In Canterbury, sea-run trout fishing overlaps the whitebait season which starts on the 15th of August and continues on until the end of November. Sea-run browns begin entering the rivers following whitebait and smelt in the spring. For many Canterbury anglers, sea-run brown trout fishing in the lower coastal rivers means the first time rods and reels will have come out of the garage since the previous summer.
The trout fishing season starts with the new annual fishing license becoming available on the 1st of October. In decades past few anglers would fish for sea-run brown trout before 1 October. Nowadays fishing is permitted in the lower rivers all year and many anglers now start fishing for them in September. Though generally, these early fresh run fish will be smaller and thinner than those caught later in the season around Christmas time.
Please note that the regulations regarding trout fishing in Canterbury are being changed more often nowadays. As always anglers must check the regulations with Fish & Game before going fishing on any water.
For example, For the 2018/2019 season, it is now not permitted to take trout from the Rakaia River, downstream of Coleridge Tailrace confluence (Eastern Zone) to State Highway One during the winter season 1 May – 30 September.
Bag Limit. Rakaia River, downstream of Coleridge Tailrace confluence (Eastern Zone) to State Highway One 1 Oct – 30 April Fly, Spin and Bait. The limit is two trout and two salmon.
Rakaia River, downstream of State Highway One, 1 October – 30 April FSB. The limit is two trout and two salmon. North Canterbury Fish & Game Fishing Regulations from 1 October 2018/2019 in .pdf format. Not that the new fishing regulations come in on 1 October 2019. When they are released they may be different. Check the booklet that comes with the latest fishing licence. If in doubt telephone Fish & Game before you go fishing (0800 347 426).
It is not unusual for sea-run browns to be caught in the lower Rakaia River in December, January and February that are as big, if not bigger, than some of the salmon being caught! Sea-run brown trout weighing over ten pounds are not unusual after Christmas. Big sea-run browns are still entering
the rivers as late as March.
Around the start of the new fishing season on 1 October many of the browns caught will be darker coloured resident fish. A few sea-run brown trout will be appearing but generally, these fish will be smaller at 3 pounds or less. As the season progresses throughout October and into November more sea-run trout will appear, and many of the later arrivals will be in better condition.
As the season progresses quite large numbers of sea-run brown trout will be entering the lower rivers from the sea. The big silver coloured browns will be feeding on the enormous numbers of seasonally abundant smelt, or silveries, which are also returning to the rivers from the sea to spawn.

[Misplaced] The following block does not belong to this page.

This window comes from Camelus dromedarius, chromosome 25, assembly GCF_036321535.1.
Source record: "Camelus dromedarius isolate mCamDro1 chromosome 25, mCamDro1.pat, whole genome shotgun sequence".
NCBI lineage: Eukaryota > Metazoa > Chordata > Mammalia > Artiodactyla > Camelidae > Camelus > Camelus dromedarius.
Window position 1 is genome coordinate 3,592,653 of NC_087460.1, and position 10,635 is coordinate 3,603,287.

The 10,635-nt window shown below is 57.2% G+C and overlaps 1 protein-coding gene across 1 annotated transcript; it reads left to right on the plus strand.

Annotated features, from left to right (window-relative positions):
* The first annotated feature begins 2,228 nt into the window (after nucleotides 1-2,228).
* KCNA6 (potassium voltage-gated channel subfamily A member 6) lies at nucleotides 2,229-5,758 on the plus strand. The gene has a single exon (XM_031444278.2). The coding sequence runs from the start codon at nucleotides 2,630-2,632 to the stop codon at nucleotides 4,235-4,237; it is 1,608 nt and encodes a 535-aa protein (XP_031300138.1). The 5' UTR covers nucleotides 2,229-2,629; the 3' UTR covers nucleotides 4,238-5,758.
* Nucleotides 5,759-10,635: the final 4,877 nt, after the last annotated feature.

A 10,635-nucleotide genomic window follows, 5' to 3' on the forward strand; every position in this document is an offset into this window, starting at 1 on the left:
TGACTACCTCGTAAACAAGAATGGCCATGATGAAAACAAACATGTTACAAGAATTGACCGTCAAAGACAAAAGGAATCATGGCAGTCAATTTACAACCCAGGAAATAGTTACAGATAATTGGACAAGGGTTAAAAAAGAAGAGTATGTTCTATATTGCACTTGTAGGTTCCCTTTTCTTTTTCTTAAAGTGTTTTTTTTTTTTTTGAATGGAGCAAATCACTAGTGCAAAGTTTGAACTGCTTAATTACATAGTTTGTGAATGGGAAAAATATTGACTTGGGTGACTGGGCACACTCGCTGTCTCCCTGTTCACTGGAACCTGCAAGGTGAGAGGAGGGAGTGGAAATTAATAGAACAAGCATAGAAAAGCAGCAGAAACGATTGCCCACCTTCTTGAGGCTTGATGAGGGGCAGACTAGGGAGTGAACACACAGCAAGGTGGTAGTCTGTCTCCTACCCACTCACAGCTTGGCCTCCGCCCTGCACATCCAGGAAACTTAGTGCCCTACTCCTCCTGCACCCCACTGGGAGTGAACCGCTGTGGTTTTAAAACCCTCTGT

It is worth noting that sea-run trout fishing varies from year to year. Some years the fish seem to arrive later. The weather also plays a significant part. Some years over the spring period we get a lot of nor’west winds in Canterbury meaning heavy rain in the Southern Alps. This causes our big rivers to run high and discoloured; sometimes for long periods making them frustratingly unfishable. However sea-run trout fishing is possible in water that seems quite dirty. The rivers generally clear sufficiently for sea-run brown trout fishing within a few days once the rain stops falling in the mountains.
You will notice in the photographs that some of the trout caught are being released to fight another day; some have been accidentally foul hooked, and so must be released unharmed. With the limit now having been reduced to two fish per day in the North Canterbury Fish and game region, many anglers choose to release fish so they can continue fishing. There is nothing wrong with keeping a fish or two for dinner.
If you are new to sea-run brown trout fishing I hope this book will set you on the right path to catching fish like one of the old-hands. With fishing experience counts for a lot. You don’t need heaps of expensive gear for sea-run trout fishing. Purchase a fishing license and get out there and give it a go!
I have been sea-run trout fishing now for at least 30 years. Over that time the gear used by anglers to catch these fish has changed quite a lot. Back in the 1980s almost everyone fished for sea-run brown trout with a pair of feathered lures like the Yellow Rabbit and Hopes Silvery. These were fished with the aid of a D lead a meter or so up the line cast with a fibreglass lure rod.
When we needed more casting distance we used our salmon spinning rods with the same D lead and feathered lures. Nowadays that sort of uniformity of tackle has largely disappeared. If you go down to the rivers during the season now you will see anglers fishing for sea-run trout with all manner of bibbed minnows, spinners, and more recently, soft plastics fished on braid. Older guys like me who have witnessed these changes often “scratch our heads” in amazement! I have also been giving new tackle and ideas a try. Braided fishing lines have been a huge improvement for spin anglers.
There are more people fishing for sea-run trout nowadays than was the case 30 years ago. However, in my opinion, the numbers of sea-run trout available for anglers to catch are as good as they have ever been. It amazes me just how many good-sized sea-run brown trout are caught between the bridges on the Waimakariri River some evenings. If you are just starting out that location is a great place to learn the ropes by watching the experts!
This post was last modified on 23/10/2020 3:23 am